What’s Screening: December 14 – 20

This week in Bay Area movie theaters: War and rebellion from Warner Brothers, dystopian future fiction, messed-up religion, German expressionism, Japanese masters, and horny youth. But no film festivals.

Promising events

Balboa Holiday Party, Balboa, Sunday, 5:00

I don’t know much about this event, but it will involve vintage holiday-oriented cartoons, live music, and a buffet. I’m not even sure if you have to spend money. Unlike every other event on the Balboa webpage, there is no “Buy Tickets” link.

Great double bills

A+ Casablanca & A+ The Adventures of Robin Hood, Castro, Saturday

Casablanca: No one involved in making Casablanca thought it was anything but another movie coming out of the Warner assembly line. But somehow, this very conventional war-time melodrama turned out as a masterpiece. Starring Humphrey Bogart and Ingrid Bergman. Read my essay.
The Adventures of Robin Hood:
My all-time favorite swashbuckler, and quite possibly my favorite light entertainment action flick. Errol Flynn was no great actor, but no one could match him for handling a sword, a beautiful woman, or a witty line, all while wearing tights. In beautiful, early Technicolor. Read my appreciation.

A+ Brazil & Blade Runner, Roxie, Sunday, 6:00

Although I’ve never seen them together, I’ve always thought that these two would make a great double bill. True, Bladerunner is a big-budget action flick, and Brazil is an absurdist satire. But they’re both set in disturbing, dystopian near futures. They were made within three years of each other. And both had trouble with studio executives and thus now exist in multiple versions. Read my Blade Runner’s final cut article and my Brazil Blu-ray review.

Recommended revivals

A+ The Last Laugh, BAMPFA, Saturday, 6:00

If the clothes make the man, what happens to the man when he loses them? Does it destroy his self-esteem? Or the esteem in the eyes of his friends and family? That’s exactly what happens in F.W. Murnau’s 1924 masterpiece, The Last Laugh, where an aging hotel doorman (Emil Jannings) must trade in his fancy uniform for a men’s room attendant’s plain coat. Read my A+ appreciation and my Blu-ray review. Live piano accompaniment by Judith Rosenberg. Part of the series Fritz Lang & German Expressionism.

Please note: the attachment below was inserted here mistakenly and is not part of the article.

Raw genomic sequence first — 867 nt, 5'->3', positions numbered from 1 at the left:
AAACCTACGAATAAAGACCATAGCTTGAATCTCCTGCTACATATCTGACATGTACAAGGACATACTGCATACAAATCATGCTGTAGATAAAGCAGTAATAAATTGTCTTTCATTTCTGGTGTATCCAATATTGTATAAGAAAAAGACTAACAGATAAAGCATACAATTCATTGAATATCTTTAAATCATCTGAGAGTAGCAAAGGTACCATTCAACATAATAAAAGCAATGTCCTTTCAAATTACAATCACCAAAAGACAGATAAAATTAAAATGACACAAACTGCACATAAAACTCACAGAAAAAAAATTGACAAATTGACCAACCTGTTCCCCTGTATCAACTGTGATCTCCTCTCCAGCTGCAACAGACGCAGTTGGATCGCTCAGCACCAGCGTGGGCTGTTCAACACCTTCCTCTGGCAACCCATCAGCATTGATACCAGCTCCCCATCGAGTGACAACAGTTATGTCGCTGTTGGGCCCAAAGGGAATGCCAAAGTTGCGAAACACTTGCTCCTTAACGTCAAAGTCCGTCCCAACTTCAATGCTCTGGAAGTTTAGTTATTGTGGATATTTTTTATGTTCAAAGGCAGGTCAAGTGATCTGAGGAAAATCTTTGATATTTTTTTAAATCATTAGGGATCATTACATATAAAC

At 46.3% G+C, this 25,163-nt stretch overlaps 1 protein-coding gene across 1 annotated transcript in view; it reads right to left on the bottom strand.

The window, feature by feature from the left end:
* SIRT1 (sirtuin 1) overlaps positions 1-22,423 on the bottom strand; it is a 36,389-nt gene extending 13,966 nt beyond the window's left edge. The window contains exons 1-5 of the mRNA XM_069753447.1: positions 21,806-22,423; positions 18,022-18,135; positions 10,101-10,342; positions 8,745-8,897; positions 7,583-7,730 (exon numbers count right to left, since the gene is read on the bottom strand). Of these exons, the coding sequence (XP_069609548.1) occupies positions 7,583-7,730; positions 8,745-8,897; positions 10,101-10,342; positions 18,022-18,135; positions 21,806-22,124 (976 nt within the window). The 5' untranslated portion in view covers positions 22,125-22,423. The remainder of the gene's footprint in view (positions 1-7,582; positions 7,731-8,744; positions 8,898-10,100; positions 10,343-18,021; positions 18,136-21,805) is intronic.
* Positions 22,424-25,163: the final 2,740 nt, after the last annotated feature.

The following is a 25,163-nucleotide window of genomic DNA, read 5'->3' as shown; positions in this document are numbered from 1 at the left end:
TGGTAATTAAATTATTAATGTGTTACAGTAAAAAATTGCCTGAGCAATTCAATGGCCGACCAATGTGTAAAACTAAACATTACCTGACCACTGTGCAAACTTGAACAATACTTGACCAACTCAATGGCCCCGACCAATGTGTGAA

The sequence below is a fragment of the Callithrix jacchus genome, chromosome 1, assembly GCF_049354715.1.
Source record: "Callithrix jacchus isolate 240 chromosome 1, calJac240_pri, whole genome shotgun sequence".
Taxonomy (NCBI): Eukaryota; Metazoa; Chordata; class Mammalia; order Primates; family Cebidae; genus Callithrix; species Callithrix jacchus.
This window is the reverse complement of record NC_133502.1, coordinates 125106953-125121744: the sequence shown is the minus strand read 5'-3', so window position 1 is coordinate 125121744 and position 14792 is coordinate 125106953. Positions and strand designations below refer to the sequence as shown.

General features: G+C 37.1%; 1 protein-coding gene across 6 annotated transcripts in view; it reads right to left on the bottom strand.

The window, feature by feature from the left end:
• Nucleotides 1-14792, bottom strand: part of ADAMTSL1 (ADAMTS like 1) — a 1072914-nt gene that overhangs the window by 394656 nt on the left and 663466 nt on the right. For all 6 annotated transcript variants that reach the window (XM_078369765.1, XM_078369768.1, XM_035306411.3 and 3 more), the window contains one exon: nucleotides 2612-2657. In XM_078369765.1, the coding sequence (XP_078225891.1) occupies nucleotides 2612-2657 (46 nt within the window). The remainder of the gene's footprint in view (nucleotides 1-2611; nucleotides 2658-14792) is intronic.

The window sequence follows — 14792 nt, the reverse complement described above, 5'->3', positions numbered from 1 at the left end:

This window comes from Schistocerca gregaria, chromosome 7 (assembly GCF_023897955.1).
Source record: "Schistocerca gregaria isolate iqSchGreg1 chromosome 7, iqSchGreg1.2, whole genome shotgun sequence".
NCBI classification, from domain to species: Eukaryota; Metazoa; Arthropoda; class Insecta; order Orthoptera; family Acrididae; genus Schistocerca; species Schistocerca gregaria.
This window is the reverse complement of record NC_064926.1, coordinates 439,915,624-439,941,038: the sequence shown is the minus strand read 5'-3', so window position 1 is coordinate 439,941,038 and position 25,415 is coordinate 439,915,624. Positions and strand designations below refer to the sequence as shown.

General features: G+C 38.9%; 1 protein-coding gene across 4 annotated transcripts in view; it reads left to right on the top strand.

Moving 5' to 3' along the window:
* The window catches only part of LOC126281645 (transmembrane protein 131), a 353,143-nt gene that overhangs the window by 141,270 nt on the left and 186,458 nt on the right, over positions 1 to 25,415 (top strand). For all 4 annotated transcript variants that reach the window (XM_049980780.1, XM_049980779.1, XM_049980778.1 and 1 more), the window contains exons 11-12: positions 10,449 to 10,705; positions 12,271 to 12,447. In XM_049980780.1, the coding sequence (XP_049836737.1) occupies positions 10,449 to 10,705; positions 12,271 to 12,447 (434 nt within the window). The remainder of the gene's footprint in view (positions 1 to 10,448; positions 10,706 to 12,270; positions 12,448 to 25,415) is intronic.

A The Night of the Hunter, Castro, Wednesday, 7:30

Widow and mother Shelley Winters makes a very bad choice for a second husband–a cruel, sanctimonious, violent, and criminally insane preacher (or fake preacher) played by Robert Mitchum. Told mostly through the eyes of two children who must survive their new stepfather, the story is grim, atmospheric, frightening, and haunting. Then, in the last act, Lillian Gish shows up as a practical, down-to-earth savior of lost children. It’s some sort of Christian parallel, although I’m not exactly sure of what. Charles Laughton’s only film as a director, it makes you wish he made more. A Noir City Xmas event presented by the Film Noir Foundation.

B+ Sansho the Bailiff, BAMPFA, Saturday, 8:00

In a sort of Japanese 12 Years a Slave, Kenji Mizoguchi once again tells us how horrible life was in medieval Japan. When an aristocrat is disgraced for treating his peasants kindly, his wife and children are set adrift and eventually kidnapped and enslaved. The Sansho of the title is an extremely wealthy and evil slaveowner and is really a minor character. Beautifully shot and tremendously sad. Part of the series Japanese Film Classics from the BAMPFA Collection.

B Sanshiro Sugata, BAMPFA, Sunday, 6:30

Akira Kurosawa’s directorial debut – made during World War II but set in the 1880s – uses a common Asian martial arts plot: a young, brash, but promising pupil must be broken by his master to become a great martial artist. Sanshiro Sugata has some brilliantly-staged fight sequences – a sign of great things to come – but it lacks the brilliance of his post-war work. Another part of the series Japanese Film Classics from the BAMPFA Collection.

B- The Dreamers, Roxie, Wednesday, 6:45; Thursday, 8:45

More so than even Berkeley, Paris exploded with youthful revolution in 1968. While others their age riot in the streets, three young people (Michael Pitt, Eva Green, and Louis Garrel), prefer to stay inside, smoking pot, discussing movies and Marxism, and making very close, exact, and detailed studies of each other’s naked bodies. In fact, they do the later in such detail that The Dreamers earned itself an NC-17 rating. The film works on two levels: simple eroticism, and baby boomer nostalgia for the days of sex, drugs, revolution, and passionate cinephilia. In other words, it’s not as deep as it thinks it is, but it’s still enjoyable.

Continuing engagements

Frequently-revived classics